Amongst all the confused and confusing commentary, it is a relief to read a sensible suggestion by FAIR Canada that the merger of the LSE and the TSX be taken as an opportunity to change the regulatory side of the TSX market's operation, a move that would help protect investors a bit better.

FAIR Canada says the TSX's responsibility to set and to police the listings requirements should be moved to an arms-length body (like IIROC) away from where it is now, within the TSX itself in the same group that goes out soliciting listings by companies. That would avoid the obvious conflict of interest and danger that the pursuit of listings and the associated revenue for the TSX might be done at the cost of too-loose control of listing conditions.

The second aspect of listing rules is that the merged LSE-TSX would have to decide how to deal with listing rules - e.g. whether to keep them separate or come up with a single aligned set. Making a single set of stronger/better rules would be a welcome development. The Globe and Mail's In a TMX/LSE merger, whose rules apply? by Dave Milstead explains some examples of differing LSE vs TSX rules.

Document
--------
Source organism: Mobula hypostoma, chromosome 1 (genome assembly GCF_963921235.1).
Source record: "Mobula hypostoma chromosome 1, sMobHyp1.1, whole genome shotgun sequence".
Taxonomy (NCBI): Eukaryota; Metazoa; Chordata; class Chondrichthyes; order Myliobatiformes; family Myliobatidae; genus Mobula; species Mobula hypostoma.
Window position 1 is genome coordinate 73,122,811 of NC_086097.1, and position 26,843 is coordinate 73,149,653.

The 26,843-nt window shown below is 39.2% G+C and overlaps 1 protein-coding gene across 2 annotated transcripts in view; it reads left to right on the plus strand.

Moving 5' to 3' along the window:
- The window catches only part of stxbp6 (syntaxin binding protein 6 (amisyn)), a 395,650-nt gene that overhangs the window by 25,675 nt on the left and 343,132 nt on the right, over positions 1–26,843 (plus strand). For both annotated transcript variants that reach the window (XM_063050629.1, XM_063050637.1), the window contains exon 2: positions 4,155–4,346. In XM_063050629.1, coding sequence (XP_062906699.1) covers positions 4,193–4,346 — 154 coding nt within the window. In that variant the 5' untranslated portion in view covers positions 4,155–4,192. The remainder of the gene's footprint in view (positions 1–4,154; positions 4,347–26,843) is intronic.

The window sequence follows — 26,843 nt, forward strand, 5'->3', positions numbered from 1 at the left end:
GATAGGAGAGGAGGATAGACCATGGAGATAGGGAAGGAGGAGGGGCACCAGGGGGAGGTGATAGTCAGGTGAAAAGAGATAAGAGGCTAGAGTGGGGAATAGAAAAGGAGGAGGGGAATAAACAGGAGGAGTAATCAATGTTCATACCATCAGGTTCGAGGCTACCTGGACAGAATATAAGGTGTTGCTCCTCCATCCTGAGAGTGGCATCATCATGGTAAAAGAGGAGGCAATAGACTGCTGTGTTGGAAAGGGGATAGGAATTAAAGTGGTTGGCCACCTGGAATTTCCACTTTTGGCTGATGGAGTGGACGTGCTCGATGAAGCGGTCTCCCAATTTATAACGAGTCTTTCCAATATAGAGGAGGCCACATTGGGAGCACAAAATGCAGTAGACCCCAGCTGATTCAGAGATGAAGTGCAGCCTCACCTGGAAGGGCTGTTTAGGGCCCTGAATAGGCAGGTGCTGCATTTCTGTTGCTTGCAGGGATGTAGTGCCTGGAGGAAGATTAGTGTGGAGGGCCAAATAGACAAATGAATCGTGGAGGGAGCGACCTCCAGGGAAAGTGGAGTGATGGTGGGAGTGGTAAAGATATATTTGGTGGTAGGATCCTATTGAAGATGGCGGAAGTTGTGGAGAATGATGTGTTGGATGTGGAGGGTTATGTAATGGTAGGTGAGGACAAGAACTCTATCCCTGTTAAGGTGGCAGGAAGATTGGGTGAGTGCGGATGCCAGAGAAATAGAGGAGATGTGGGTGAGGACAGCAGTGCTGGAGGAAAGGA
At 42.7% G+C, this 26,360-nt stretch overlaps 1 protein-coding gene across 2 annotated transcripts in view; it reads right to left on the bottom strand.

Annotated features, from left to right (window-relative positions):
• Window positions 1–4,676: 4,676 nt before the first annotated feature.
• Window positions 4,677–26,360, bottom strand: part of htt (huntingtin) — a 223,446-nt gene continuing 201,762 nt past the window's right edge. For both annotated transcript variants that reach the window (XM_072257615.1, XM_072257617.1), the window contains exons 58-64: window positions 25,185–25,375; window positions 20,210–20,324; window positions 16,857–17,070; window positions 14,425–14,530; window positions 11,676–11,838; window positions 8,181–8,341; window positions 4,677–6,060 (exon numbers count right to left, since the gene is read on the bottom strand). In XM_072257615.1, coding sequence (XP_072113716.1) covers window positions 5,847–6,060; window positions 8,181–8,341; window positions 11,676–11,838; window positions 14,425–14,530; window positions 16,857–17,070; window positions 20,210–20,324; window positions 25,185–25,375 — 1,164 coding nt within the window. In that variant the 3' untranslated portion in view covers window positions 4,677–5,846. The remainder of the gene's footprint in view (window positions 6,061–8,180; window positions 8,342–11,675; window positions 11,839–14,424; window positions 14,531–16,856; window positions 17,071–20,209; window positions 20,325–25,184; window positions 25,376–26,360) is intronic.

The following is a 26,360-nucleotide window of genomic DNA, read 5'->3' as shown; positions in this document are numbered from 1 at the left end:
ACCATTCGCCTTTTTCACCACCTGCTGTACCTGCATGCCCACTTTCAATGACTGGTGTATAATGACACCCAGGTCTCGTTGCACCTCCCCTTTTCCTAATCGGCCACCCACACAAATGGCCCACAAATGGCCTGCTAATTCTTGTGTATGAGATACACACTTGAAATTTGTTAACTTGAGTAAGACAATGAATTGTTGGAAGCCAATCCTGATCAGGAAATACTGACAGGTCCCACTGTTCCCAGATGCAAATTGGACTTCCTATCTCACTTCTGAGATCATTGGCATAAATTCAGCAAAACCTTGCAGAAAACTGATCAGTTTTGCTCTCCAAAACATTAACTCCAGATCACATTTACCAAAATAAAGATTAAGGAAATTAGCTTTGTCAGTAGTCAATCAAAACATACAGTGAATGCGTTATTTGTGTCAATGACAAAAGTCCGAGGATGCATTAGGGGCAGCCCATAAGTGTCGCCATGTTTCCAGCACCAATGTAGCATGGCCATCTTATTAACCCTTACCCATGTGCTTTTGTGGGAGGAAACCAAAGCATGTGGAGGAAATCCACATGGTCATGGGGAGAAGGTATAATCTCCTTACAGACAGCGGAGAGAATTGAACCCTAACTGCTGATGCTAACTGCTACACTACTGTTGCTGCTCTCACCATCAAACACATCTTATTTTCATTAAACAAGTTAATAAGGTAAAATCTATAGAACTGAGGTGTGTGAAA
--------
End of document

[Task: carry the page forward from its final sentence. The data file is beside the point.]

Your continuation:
Looking on the positive side, instead of the prevalent negative blather that seems to predominate these days, the merger is a good opportunity to fix existing TSX deficiencies in a way that helps investors in Canada.

Tuesday, 15 March 2011

TSX Market Darlings & Dogs in March 2011

It is always worthwhile to compare the iShares TSX S&P 60 Index ETF (XIU) with Claymore Canada's Fundamental Index (CRQ). CRQ selects and weights its constituents according to historical accounting data while XIU does so based on the market value of companies. As such, the comparison tells us which sectors are popular and where the market expects future excess profitability and growth will come from - i.e. when XIU has more weight in a company or sector than CRQ.